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Psychiatric medications treat mental disorders like anxiety, depression, bipolar, or schizophrenia. With the help of medication, people with mental illness are able to avoid symptoms that interfere with daily life. Medications treat the symptoms of mental illness but are not a cure.
Medications do more than help people feel better. They also prevent symptoms from coming back and reduce the chances of having to go the hospital. Some people may need to take these medications for their whole lives. Most medications can be taken safely for long periods of time.
Be honest and open when discussing concerns with your doctor. Choosing the right medication and dose should be based on each individual’s needs. Your doctor will choose a medication based on:
Side effects are unwanted reactions to a medication. These are unique to each medication and can change depending on how long you take a medication. Not everyone will experience side effects to medications and some individuals may experience different side effects that are not as common.
Some side effects can be mild and temporary. For example, stomach upset is common when starting antidepressants, like citalopram. This is usually limited to the first few days and disappears with continued treatment. If side effects are likely to disappear or improve, the medication can be safely continued.
Some health conditions can make individuals more likely to experience side effects with certain medications. In these situations, the doctor may avoid a specific medication all together. For example, haloperidol should not be used for people with Parkinson’s disease because it can make movement symptoms worse.
Example: If you are taking fluoxetine and aripiprazole, the fluoxetine may increase the level and effects of aripiprazole in your body. This may lead to unwanted side effects like severe restlessness. In this situation, the doctor may prefer a different antidepressant over fluoxetine.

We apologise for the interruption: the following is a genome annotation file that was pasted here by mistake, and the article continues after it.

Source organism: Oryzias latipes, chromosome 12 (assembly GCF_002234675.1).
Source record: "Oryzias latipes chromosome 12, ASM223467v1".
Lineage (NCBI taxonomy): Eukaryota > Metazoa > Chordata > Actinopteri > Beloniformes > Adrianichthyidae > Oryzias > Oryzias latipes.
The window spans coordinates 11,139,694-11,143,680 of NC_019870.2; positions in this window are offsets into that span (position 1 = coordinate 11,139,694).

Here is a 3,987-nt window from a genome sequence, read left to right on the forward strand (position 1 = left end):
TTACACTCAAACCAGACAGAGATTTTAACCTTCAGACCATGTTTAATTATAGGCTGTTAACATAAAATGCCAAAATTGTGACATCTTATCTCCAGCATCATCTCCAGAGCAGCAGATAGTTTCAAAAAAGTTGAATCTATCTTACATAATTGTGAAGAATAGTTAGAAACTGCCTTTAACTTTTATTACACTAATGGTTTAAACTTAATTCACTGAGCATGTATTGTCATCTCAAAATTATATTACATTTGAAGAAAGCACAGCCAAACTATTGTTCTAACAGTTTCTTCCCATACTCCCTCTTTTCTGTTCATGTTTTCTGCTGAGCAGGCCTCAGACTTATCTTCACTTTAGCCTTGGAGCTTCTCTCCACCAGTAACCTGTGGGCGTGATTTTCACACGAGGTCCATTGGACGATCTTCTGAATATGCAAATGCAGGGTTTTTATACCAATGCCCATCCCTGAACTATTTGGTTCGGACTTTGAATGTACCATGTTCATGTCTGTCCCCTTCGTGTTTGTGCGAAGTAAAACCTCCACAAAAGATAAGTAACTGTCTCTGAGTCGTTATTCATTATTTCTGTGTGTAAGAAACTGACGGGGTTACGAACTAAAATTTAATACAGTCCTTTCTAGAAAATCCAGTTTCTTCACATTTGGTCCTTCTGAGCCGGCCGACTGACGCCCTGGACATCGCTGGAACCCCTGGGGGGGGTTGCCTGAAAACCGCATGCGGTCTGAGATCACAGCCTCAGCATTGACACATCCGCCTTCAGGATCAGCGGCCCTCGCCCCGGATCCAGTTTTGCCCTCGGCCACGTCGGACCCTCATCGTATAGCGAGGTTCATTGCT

Example: If you have symptoms of anxiety disorder, your doctor may consider what medications have worked for other family members treated for anxiety. For instance, if your mother did well on escitalopram, this medication would be a good option to start for you.
Example: Lithium can be used to treat bipolar disorder. If a person has kidney problems, the dose of lithium will likely need to be changed. In some cases, the person may need to be switched to a new medication.
Example: An example goal is to stop having panic attacks. The doctor may pick a medication that helps keep panic attacks from happening, like sertraline. The doctor may not pick a medication that only stops panic attacks after they already start, like alprazolam.
©2021 The College of Psychiatric and Neurologic Pharmacists (CPNP). Megan Vaden, PharmD, February 2019
This information is being provided as a community outreach effort of the College of Psychiatric and Neurologic Pharmacists. This information is for educational and informational purposes only and is not medical advice. This information contains a summary of important points and is not an exhaustive review of information about the topic. Always seek the advice of a physician or other qualified medical professional with any questions you may have regarding medications or medical conditions. Never delay seeking professional medical advice or disregard medical professional advice as a result of any information provided herein. The College of Psychiatric and Neurologic Pharmacists disclaims any and all liability alleged as a result of the information provided herein. CPNP makes this document available under the Creative Commons Attribution-No Derivatives 4.0 International License. Last Updated: January 2016.
To view the references for this resource, please visit cpnp.org/390125.
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